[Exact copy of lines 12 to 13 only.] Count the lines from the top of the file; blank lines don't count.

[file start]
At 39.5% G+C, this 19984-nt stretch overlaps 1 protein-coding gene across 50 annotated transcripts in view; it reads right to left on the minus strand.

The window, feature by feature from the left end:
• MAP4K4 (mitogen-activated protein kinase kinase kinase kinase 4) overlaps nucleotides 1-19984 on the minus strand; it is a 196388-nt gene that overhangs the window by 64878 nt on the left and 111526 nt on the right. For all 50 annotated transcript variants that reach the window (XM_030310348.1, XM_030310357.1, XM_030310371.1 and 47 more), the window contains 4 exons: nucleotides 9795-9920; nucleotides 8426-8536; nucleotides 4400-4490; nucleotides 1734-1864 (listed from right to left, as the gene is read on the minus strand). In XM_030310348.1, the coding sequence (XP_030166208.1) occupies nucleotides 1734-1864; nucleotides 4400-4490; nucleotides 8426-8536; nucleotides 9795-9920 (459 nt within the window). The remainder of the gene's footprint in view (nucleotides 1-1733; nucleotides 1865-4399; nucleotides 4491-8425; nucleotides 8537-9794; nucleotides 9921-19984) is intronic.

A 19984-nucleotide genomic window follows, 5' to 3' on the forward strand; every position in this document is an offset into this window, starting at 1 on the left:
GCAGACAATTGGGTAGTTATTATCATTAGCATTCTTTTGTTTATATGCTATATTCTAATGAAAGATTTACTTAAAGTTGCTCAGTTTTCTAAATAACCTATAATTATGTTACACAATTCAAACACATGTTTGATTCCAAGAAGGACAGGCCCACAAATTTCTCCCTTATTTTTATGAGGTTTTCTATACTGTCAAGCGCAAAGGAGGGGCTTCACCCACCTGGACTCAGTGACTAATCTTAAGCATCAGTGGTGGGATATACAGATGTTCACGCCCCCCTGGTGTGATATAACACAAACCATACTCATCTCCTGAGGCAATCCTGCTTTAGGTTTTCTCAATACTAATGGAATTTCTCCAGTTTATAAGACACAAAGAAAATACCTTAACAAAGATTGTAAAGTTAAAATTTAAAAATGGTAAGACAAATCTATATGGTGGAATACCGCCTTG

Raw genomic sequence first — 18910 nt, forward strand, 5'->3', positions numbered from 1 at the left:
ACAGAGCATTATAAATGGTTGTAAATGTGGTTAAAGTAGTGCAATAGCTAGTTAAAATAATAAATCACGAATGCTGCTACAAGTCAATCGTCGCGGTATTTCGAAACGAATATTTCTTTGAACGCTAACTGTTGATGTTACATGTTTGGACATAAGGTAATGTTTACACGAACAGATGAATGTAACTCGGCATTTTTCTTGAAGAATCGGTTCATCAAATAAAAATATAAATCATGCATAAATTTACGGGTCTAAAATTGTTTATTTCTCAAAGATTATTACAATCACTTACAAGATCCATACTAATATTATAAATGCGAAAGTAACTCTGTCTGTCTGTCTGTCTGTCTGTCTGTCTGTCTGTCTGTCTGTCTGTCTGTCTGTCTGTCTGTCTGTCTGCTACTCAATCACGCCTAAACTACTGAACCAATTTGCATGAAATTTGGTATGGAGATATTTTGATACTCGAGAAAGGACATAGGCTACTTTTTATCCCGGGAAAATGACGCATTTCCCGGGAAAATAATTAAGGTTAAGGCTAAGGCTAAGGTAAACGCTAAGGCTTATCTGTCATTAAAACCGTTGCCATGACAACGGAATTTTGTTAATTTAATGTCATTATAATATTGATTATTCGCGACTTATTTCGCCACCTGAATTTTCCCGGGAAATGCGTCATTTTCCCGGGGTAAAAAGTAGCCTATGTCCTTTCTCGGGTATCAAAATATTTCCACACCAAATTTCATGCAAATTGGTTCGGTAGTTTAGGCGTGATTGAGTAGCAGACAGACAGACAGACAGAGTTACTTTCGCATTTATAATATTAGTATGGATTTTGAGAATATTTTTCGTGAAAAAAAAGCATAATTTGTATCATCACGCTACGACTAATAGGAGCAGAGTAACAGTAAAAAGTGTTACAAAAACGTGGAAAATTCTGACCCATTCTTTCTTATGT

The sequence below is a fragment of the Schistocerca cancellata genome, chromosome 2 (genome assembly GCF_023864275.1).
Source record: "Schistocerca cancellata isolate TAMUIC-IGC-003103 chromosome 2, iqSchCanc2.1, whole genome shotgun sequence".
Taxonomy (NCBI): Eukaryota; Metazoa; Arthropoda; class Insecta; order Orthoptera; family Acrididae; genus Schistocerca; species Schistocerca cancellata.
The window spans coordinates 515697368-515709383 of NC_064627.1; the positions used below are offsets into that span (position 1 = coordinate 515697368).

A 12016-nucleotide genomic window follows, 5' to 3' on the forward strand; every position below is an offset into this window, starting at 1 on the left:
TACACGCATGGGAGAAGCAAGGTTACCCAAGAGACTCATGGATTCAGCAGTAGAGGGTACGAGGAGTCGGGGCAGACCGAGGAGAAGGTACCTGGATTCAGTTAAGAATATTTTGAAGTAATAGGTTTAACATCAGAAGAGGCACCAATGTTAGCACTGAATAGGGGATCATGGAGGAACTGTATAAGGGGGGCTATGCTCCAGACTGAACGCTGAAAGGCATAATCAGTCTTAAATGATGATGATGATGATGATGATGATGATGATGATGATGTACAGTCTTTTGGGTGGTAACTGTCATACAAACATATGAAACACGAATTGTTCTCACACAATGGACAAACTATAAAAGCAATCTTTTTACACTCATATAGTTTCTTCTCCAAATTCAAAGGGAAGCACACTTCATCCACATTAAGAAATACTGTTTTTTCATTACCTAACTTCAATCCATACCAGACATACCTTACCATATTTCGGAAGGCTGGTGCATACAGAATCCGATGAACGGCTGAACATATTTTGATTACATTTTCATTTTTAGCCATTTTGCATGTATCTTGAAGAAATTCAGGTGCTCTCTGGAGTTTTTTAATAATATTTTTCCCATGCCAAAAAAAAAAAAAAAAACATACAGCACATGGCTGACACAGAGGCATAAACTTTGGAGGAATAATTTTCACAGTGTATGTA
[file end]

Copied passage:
A 12016-nucleotide genomic window follows, 5' to 3' on the forward strand; every position below is an offset into this window, starting at 1 on the left:
TACACGCATGGGAGAAGCAAGGTTACCCAAGAGACTCATGGATTCAGCAGTAGAGGGTACGAGGAGTCGGGGCAGACCGAGGAGAAGGTACCTGGATTCAGTTAAGAATATTTTGAAGTAATAGGTTTAACATCAGAAGAGGCACCAATGTTAGCACTGAATAGGGGATCATGGAGGAACTGTATAAGGGGGGCTATGCTCCAGACTGAACGCTGAAAGGCATAATCAGTCTTAAATGATGATGATGATGATGATGATGATGATGATGATGATGTACAGTCTTTTGGGTGGTAACTGTCATACAAACATATGAAACACGAATTGTTCTCACACAATGGACAAACTATAAAAGCAATCTTTTTACACTCATATAGTTTCTTCTCCAAATTCAAAGGGAAGCACACTTCATCCACATTAAGAAATACTGTTTTTTCATTACCTAACTTCAATCCATACCAGACATACCTTACCATATTTCGGAAGGCTGGTGCATACAGAATCCGATGAACGGCTGAACATATTTTGATTACATTTTCATTTTTAGCCATTTTGCATGTATCTTGAAGAAATTCAGGTGCTCTCTGGAGTTTTTTAATAATATTTTTCCCATGCCAAAAAAAAAAAAAAAAACATACAGCACATGGCTGACACAGAGGCATAAACTTTGGAGGAATAATTTTCACAGTGTATGTA